Washington Post Quotes FPI's David Adesnik on Defeating the Islamic State

In "Victory is possible against the Islamic State, post-Obama," Washington Post blogger Jennifer Rubin writes:

According to recent polling, a large majority of Americans think the Islamic State is winning its war. Certainly, recent events suggest that. Nevertheless, President Obama and Hillary Clinton insist it is this (ineffective) plan or a massive ground war. That false choice is increasingly hard to maintain with a straight face.

David Adesnik of the Foreign Policy Initiative cites the testimony and writing of a number of foreign policy professionals on both sides of the aisle and finds, “Three essential points of agreement for the White House to consider are how to improve the training of Iraqi forces, how to increase the effectiveness of American air strikes, and how to revise American policy toward the ISIS sanctuary in Syria.” Each is possible without a massive influx of U.S. ground troops.

For example, Michèle Flournoy, Obama’s first undersecretary of defense for policy, recommends embedding U.S. advisers down to the battalion level. Adesnik writes:

Shifting the focus of U.S. advisory efforts to front line units will also enhance the effectiveness of other tools, such as air power.  This is why Ms. Flournoy recommends, “Providing operational support on the battlefield. Enablers, air cover and so forth.”  Carter observes that advisers embedded at the battalion level could also “assist them by calling on U.S. airpower, intelligence, and other supporting assets.”

On the ground, American advisers could serve as forward air controllers, who help U.S. aircraft find their targets. Gen. Keane recently observed, “Seventy-five percent of the sorties that we’re currently running with our attack aircraft come back without dropping bombs, mostly because they cannot acquire the target or properly identify the target. Forward air controllers fix that problem.” This problem was foreseen by Michael O’Hanlon of the Brookings Institution, who wrote in July 2014, “It remains very hard to find and destroy an enemy of any significant size from the air absent good intelligence gained largely on the ground.”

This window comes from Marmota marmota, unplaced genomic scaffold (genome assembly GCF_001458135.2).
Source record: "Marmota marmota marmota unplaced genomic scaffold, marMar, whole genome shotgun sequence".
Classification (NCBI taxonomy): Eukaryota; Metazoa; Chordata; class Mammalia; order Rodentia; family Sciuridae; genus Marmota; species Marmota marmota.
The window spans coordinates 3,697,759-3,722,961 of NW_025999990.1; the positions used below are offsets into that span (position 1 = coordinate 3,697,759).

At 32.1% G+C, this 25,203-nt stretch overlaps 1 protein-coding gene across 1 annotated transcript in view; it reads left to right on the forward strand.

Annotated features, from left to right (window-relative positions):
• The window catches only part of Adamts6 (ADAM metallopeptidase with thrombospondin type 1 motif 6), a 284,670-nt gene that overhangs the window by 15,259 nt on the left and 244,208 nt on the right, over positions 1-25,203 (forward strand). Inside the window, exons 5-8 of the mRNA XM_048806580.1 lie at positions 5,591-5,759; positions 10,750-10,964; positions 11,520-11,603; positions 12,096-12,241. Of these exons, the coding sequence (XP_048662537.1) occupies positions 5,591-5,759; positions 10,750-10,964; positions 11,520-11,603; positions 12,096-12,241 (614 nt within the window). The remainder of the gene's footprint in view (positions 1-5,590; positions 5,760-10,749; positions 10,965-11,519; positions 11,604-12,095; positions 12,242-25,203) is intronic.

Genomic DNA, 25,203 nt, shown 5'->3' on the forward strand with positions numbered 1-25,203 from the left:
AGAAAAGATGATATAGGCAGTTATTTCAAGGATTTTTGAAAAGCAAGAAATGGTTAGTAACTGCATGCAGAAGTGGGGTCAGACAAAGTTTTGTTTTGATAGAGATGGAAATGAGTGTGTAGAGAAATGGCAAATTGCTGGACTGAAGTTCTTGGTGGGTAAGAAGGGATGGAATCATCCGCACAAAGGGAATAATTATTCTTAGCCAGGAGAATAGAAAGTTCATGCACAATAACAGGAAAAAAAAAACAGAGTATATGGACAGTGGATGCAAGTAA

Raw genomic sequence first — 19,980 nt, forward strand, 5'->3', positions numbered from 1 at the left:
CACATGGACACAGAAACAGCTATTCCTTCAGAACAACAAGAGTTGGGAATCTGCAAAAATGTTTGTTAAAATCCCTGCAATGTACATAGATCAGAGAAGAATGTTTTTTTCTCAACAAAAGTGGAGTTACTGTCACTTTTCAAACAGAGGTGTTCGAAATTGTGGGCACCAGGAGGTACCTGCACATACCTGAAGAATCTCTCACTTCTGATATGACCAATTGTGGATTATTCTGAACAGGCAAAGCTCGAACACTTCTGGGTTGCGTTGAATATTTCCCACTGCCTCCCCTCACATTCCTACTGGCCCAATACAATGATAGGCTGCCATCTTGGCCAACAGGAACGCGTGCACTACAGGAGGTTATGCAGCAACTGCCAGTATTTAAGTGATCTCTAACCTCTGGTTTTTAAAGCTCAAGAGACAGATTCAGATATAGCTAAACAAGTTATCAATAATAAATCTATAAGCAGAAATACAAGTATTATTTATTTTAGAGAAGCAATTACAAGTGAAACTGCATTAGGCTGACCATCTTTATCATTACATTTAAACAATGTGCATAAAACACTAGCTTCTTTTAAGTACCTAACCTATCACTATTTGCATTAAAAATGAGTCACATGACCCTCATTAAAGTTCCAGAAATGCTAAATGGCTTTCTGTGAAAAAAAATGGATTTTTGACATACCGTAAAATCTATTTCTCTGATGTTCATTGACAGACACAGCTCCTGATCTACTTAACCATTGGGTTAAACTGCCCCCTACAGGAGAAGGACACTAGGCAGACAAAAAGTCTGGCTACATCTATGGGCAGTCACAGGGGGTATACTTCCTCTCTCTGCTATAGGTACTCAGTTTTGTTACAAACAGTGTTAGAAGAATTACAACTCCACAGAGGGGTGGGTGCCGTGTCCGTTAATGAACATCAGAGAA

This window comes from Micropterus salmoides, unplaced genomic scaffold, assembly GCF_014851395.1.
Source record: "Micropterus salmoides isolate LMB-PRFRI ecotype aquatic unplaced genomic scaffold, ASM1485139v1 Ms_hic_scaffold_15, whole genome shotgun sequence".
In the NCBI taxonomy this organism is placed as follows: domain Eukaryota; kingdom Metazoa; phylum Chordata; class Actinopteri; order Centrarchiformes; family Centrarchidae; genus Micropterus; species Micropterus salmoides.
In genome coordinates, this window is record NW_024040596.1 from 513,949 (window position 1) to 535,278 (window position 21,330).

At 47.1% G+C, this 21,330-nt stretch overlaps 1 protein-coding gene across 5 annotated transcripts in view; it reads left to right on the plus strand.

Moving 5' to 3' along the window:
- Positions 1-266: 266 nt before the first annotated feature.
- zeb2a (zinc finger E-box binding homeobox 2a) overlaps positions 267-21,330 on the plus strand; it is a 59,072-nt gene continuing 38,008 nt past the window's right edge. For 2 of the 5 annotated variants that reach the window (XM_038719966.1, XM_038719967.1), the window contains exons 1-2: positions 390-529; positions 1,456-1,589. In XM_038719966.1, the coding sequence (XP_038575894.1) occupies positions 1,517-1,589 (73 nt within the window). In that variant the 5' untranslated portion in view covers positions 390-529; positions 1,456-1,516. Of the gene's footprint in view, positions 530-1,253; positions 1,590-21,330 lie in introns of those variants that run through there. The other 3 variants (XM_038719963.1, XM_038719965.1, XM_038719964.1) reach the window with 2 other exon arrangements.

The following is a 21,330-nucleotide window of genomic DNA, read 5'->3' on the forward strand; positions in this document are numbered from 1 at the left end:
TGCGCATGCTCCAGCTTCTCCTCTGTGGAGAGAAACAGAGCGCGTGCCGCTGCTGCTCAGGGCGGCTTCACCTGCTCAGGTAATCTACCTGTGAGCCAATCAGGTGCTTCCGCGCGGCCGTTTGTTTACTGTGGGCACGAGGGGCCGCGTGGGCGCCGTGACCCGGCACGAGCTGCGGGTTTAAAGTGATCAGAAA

As for denying the enemy sanctuary in Syria, “While pledging to support non-extremist forces in Syria, the administration’s effort has been lackluster at best. According to Brian Katulis of the Center for American Progress, who testified on the same panel as Gen. Keane, ‘The gap between the Obama administration’s stated goals and what we’re actually doing to shape the environment on the ground is alarming.'”

And finally, any successful strategy against the Islamic State or any other adversary requires a national security budget sufficient to support our interests (“opponents of the sequester include Secretary Gates, Undersecretary Flournoy and dozens of other national security experts, including [Fred] Kagan, who signed an open letter to Congress calling for the restoration of the defense budget to the level it was before five years of cutbacks”).

By playing into so-called war fatigue, placing his campaign promise to withdraw all troops from Iraq above real-world security needs and repeatedly disregarding the advice of military commanders, Obama has deepened our problems in the region. It will take more time, effort, money and manpower — at greater risk to Americans — to dig out from the hole in which we now find ourselves. Victory is not impossible; it is just impossible with this president or with those who deny the military the means and direction to win the war. A top priority of the next president should be to replace a useless strategy that is, in fact, bolstering the Islamic State with one that is calibrated to destroy it.

Mission Statement

The Foreign Policy Initiative seeks to promote an active U.S. foreign policy committed to robust support for democratic allies, human rights, a strong American military equipped to meet the challenges of the 21st century, and strengthening America’s global economic competitiveness.
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